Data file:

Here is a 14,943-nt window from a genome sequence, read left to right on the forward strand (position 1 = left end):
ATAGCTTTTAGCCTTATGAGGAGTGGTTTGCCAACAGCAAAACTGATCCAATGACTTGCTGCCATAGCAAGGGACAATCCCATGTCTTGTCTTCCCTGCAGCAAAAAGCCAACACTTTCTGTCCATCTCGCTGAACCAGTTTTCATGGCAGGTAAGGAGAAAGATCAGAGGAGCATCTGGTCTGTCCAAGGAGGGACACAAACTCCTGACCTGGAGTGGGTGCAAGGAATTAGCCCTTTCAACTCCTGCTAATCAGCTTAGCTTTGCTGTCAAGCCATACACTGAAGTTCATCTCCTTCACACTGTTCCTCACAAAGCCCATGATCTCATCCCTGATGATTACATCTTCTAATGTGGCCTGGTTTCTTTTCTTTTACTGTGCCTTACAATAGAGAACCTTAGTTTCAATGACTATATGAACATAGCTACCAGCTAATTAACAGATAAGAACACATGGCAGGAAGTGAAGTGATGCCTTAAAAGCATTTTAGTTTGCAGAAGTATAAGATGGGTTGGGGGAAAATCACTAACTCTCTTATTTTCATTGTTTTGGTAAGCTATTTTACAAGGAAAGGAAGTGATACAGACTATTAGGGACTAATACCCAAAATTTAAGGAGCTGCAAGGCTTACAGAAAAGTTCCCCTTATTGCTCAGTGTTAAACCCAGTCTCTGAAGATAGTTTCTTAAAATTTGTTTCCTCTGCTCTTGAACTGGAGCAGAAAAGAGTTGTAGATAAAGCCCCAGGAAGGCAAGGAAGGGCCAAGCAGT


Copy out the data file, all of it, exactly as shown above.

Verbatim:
Here is a 14,943-nt window from a genome sequence, read left to right on the forward strand (position 1 = left end):
ATAGCTTTTAGCCTTATGAGGAGTGGTTTGCCAACAGCAAAACTGATCCAATGACTTGCTGCCATAGCAAGGGACAATCCCATGTCTTGTCTTCCCTGCAGCAAAAAGCCAACACTTTCTGTCCATCTCGCTGAACCAGTTTTCATGGCAGGTAAGGAGAAAGATCAGAGGAGCATCTGGTCTGTCCAAGGAGGGACACAAACTCCTGACCTGGAGTGGGTGCAAGGAATTAGCCCTTTCAACTCCTGCTAATCAGCTTAGCTTTGCTGTCAAGCCATACACTGAAGTTCATCTCCTTCACACTGTTCCTCACAAAGCCCATGATCTCATCCCTGATGATTACATCTTCTAATGTGGCCTGGTTTCTTTTCTTTTACTGTGCCTTACAATAGAGAACCTTAGTTTCAATGACTATATGAACATAGCTACCAGCTAATTAACAGATAAGAACACATGGCAGGAAGTGAAGTGATGCCTTAAAAGCATTTTAGTTTGCAGAAGTATAAGATGGGTTGGGGGAAAATCACTAACTCTCTTATTTTCATTGTTTTGGTAAGCTATTTTACAAGGAAAGGAAGTGATACAGACTATTAGGGACTAATACCCAAAATTTAAGGAGCTGCAAGGCTTACAGAAAAGTTCCCCTTATTGCTCAGTGTTAAACCCAGTCTCTGAAGATAGTTTCTTAAAATTTGTTTCCTCTGCTCTTGAACTGGAGCAGAAAAGAGTTGTAGATAAAGCCCCAGGAAGGCAAGGAAGGGCCAAGCAGT